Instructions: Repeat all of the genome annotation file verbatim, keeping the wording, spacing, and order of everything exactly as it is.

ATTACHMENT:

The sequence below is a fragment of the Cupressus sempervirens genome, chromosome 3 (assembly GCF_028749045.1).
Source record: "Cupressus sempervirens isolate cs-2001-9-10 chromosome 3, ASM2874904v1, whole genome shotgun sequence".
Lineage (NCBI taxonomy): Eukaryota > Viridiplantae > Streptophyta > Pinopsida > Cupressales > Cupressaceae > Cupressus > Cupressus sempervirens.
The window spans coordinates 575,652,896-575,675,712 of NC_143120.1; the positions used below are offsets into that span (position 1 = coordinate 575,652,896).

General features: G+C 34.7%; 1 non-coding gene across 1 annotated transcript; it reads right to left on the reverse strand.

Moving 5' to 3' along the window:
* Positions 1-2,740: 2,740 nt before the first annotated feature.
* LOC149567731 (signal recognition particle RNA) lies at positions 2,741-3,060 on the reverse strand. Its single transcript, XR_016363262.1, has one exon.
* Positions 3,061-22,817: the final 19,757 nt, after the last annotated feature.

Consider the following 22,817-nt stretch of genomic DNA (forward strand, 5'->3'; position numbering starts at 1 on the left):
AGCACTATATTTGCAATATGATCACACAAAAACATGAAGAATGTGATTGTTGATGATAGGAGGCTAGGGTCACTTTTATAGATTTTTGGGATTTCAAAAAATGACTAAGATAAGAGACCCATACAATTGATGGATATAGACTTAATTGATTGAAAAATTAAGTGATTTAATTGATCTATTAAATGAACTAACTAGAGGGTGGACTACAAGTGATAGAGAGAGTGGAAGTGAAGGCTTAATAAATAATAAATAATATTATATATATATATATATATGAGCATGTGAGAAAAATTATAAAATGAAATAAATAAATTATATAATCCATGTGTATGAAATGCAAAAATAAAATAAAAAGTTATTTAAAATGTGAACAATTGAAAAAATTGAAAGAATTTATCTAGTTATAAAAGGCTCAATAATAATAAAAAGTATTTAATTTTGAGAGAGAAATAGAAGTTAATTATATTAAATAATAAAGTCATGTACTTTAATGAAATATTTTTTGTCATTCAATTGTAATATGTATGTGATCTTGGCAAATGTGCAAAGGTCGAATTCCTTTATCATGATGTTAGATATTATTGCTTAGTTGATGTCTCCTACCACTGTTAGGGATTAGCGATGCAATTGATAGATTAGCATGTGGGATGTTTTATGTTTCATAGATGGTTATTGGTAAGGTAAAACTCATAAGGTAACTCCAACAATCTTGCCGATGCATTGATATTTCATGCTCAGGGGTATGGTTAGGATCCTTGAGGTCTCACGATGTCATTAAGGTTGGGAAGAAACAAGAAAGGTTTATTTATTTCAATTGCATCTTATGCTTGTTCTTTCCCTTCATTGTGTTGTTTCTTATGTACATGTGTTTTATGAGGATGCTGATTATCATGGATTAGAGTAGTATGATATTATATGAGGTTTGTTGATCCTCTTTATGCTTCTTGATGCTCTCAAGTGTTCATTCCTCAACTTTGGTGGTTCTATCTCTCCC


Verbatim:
The sequence below is a fragment of the Cupressus sempervirens genome, chromosome 3 (assembly GCF_028749045.1).
Source record: "Cupressus sempervirens isolate cs-2001-9-10 chromosome 3, ASM2874904v1, whole genome shotgun sequence".
Lineage (NCBI taxonomy): Eukaryota > Viridiplantae > Streptophyta > Pinopsida > Cupressales > Cupressaceae > Cupressus > Cupressus sempervirens.
The window spans coordinates 575,652,896-575,675,712 of NC_143120.1; the positions used below are offsets into that span (position 1 = coordinate 575,652,896).

General features: G+C 34.7%; 1 non-coding gene across 1 annotated transcript; it reads right to left on the reverse strand.

Moving 5' to 3' along the window:
* Positions 1-2,740: 2,740 nt before the first annotated feature.
* LOC149567731 (signal recognition particle RNA) lies at positions 2,741-3,060 on the reverse strand. Its single transcript, XR_016363262.1, has one exon.
* Positions 3,061-22,817: the final 19,757 nt, after the last annotated feature.

Consider the following 22,817-nt stretch of genomic DNA (forward strand, 5'->3'; position numbering starts at 1 on the left):
AGCACTATATTTGCAATATGATCACACAAAAACATGAAGAATGTGATTGTTGATGATAGGAGGCTAGGGTCACTTTTATAGATTTTTGGGATTTCAAAAAATGACTAAGATAAGAGACCCATACAATTGATGGATATAGACTTAATTGATTGAAAAATTAAGTGATTTAATTGATCTATTAAATGAACTAACTAGAGGGTGGACTACAAGTGATAGAGAGAGTGGAAGTGAAGGCTTAATAAATAATAAATAATATTATATATATATATATATATGAGCATGTGAGAAAAATTATAAAATGAAATAAATAAATTATATAATCCATGTGTATGAAATGCAAAAATAAAATAAAAAGTTATTTAAAATGTGAACAATTGAAAAAATTGAAAGAATTTATCTAGTTATAAAAGGCTCAATAATAATAAAAAGTATTTAATTTTGAGAGAGAAATAGAAGTTAATTATATTAAATAATAAAGTCATGTACTTTAATGAAATATTTTTTGTCATTCAATTGTAATATGTATGTGATCTTGGCAAATGTGCAAAGGTCGAATTCCTTTATCATGATGTTAGATATTATTGCTTAGTTGATGTCTCCTACCACTGTTAGGGATTAGCGATGCAATTGATAGATTAGCATGTGGGATGTTTTATGTTTCATAGATGGTTATTGGTAAGGTAAAACTCATAAGGTAACTCCAACAATCTTGCCGATGCATTGATATTTCATGCTCAGGGGTATGGTTAGGATCCTTGAGGTCTCACGATGTCATTAAGGTTGGGAAGAAACAAGAAAGGTTTATTTATTTCAATTGCATCTTATGCTTGTTCTTTCCCTTCATTGTGTTGTTTCTTATGTACATGTGTTTTATGAGGATGCTGATTATCATGGATTAGAGTAGTATGATATTATATGAGGTTTGTTGATCCTCTTTATGCTTCTTGATGCTCTCAAGTGTTCATTCCTCAACTTTGGTGGTTCTATCTCTCCC